Among all nano-sized materials, magnetic nanoparticles (MNPs), especially superparamagnetic iron oxide nanoparticles (SPIONs), are at the top of the biomedical research trends (Kayal and Ramanujan 2010; Erofeev et al. 2018). They are also known as theranostic nanoparticles or nanotheranostics. Theranostic encompasses both therapeutic and diagnostic functionality. In addition to their therapeutic application, they are highly applicable in diagnostic moieties such as positron emission tomography, magnetic resonance imaging (MRI), ultrasonic imaging, computed tomography, photoacoustic imaging (Fernandes and Kolios 2019a), and optical imaging (Chen et al. 2017). In diagnosis moiety, the use of MNPs in MRI could for instance make it possible to detect liver cancer and metastatic lymph node at the early stages when other contrast images were incapable of visualizing them (Gobbo et al. 2015). In the case of therapeutic functionality of the MNPs, they have a large surface-to-volume ratio that gives them the ability to carry a variety of therapeutic, targeting, or contrast agents, functional at the cellular level, promising biocompatibility, and unique magnetic response (Xiong et al. 2018; Fernandes and Kolios 2019b).

Magnetite (Fe3O4), due to the presence of Fe2+ and its electron donation potential, and maghemite (γ-Fe2O3) are the two frequently used materials to form SPIONs. They could be used as drug carriers and other biomedical research such as tissue repair and hyperthermia (Patra et al. 2010; Mohammed et al. 2017a; Wu and Huang 2017; Erofeev et al. 2018).

Followed by MNPs, polymeric NPs have also gained researchers’ interest owing to their promising biocompatibility, biodegradability, and their abundance in nature (Mohammed et al. 2017b). Despite a vast number of polymeric materials, chitosan NPs have broadly been studied due to their exclusive chemical properties and applications (Chanphai and Tajmir-Riahi 2016). Chitosan is a linear carbohydrate-backboned biopolymer that contains N-acetyl-D-glucosamine and D-glucosamine repeating units. Owing to its active amino groups, chitosan could be named as a versatile biopolymer. In addition to chitosan’s antimicrobial activity, mucoadhesivity, and antitumor activity, it could be used as a great drug carrier (Zhao et al. 2018; Wiranowska et al. 2020).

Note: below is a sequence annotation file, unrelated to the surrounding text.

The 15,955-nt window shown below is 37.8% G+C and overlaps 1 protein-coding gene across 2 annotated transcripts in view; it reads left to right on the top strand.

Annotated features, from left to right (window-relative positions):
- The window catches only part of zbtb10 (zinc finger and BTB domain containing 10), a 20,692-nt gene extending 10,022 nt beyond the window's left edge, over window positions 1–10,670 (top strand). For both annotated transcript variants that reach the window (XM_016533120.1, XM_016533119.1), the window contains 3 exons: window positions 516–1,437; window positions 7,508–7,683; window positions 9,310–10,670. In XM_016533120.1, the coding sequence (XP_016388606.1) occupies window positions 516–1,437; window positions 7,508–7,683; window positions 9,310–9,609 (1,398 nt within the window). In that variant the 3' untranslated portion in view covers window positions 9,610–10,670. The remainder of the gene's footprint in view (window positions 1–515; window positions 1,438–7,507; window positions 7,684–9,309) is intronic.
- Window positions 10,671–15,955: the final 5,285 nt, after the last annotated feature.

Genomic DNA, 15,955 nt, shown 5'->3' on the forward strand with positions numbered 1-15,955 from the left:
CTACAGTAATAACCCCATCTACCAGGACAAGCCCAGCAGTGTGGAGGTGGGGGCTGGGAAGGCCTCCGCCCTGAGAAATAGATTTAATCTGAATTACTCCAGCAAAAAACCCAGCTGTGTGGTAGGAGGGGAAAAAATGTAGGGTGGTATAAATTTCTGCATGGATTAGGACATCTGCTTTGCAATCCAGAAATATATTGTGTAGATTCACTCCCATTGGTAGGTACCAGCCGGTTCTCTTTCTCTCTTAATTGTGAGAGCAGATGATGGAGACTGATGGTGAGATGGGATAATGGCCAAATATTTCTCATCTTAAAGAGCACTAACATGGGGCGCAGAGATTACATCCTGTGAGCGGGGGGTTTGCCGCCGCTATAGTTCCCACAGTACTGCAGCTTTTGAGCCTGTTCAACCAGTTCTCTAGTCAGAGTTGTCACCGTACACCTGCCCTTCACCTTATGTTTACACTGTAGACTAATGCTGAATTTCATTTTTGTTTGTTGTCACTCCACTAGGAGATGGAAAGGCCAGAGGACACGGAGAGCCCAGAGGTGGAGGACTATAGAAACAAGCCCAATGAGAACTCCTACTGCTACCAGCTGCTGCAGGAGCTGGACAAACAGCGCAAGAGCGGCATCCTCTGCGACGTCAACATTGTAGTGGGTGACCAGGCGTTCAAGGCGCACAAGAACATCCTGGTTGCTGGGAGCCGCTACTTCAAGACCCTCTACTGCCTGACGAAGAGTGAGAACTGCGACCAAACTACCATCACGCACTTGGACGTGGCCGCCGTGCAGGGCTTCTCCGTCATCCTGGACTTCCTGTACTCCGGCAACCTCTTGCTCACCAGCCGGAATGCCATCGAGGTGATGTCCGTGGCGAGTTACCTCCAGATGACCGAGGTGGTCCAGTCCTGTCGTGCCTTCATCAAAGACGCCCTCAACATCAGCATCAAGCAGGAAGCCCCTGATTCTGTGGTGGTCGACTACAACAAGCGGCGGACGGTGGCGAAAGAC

In the past few years, medical researchers have investigated medicinal plants to find a novel anticancer drug. For this purpose, the compounds derived from the plant parts have been isolated and studied on cells to hinder the proliferation and metastasis of cancerous cells. Through a large number of medicinal plants, pomegranate has gained much more focus (Panth et al. 2017). Pomegranate (Punica granatum), as a member of Punicaceae family, is a fruit with a variety of therapeutic properties. Although it extensively grows in tropical and subtropical zones such as California, Turkey, Egypt, and Spain, pomegranate is intrinsically native to Iran which accounts as the largest producer (47% of annual production) and exporter in the world (Fischer et al. 2011; Ambigaipalan et al. 2016). Pomegranate, especially its peel, contains a variety of bioactive compounds such as tannins, flavonoids, polyphenols, anthocyanins, etc. (Deng et al. 2017). Owing to the existing compounds in pomegranate, it has pharmacological and toxicological characteristics such as antioxidant (Chidambara Murthy et al. 2002), anti-inflammatory (Larrosa et al. 2010), anticancer, anti-angiogenesis, and antibacterial activity (Kanatt et al. 2010; Fawole et al. 2012). As a result of studies carried out on the anticancer activity of this fruit, pomegranate could inhibit proliferation and metastasis of cancerous cells, especially breast cancer (Vini and Sreeja 2015). Among the Punicaceae family cultivates, black peel pomegranate (BPP), also known as black pomegranate (BP), is an Iranian-based cultivate of this fruit that has been given less attention, and studies on the anticancer properties of such plant are still inadequate. Since flavonoids such as anthocyanins could be found in red, blue, and purple plant pigments (Mazza and Miniati 2018), it could be determined that black peel pomegranate has a higher amount of such compounds. Therefore, it could be more efficient for therapeutic purposes (Khorrami et al. 2019).

In this study, chitosan-coated magnetic nanoparticles (CCMNPs) were synthesized by a two-step precipitation method. As a novel anticancer drug, black pomegranate peel extract (BPPE) was loaded into the nanocomposites to develop a treatment for breast cancer. The cytotoxicity of the novel black pomegranate peel extract loaded with chitosan-coated magnetic nanoparticles (BPPE-CCMNPs) as the drug-loaded NPs, free BPEE as free drug, and blank MNPs as uncoated and unloaded NPs were assessed on MDA-MB-231 and 4T1 breast cancer cells and NIH/3T3 as a normal fibroblastic cell (Fig. 1).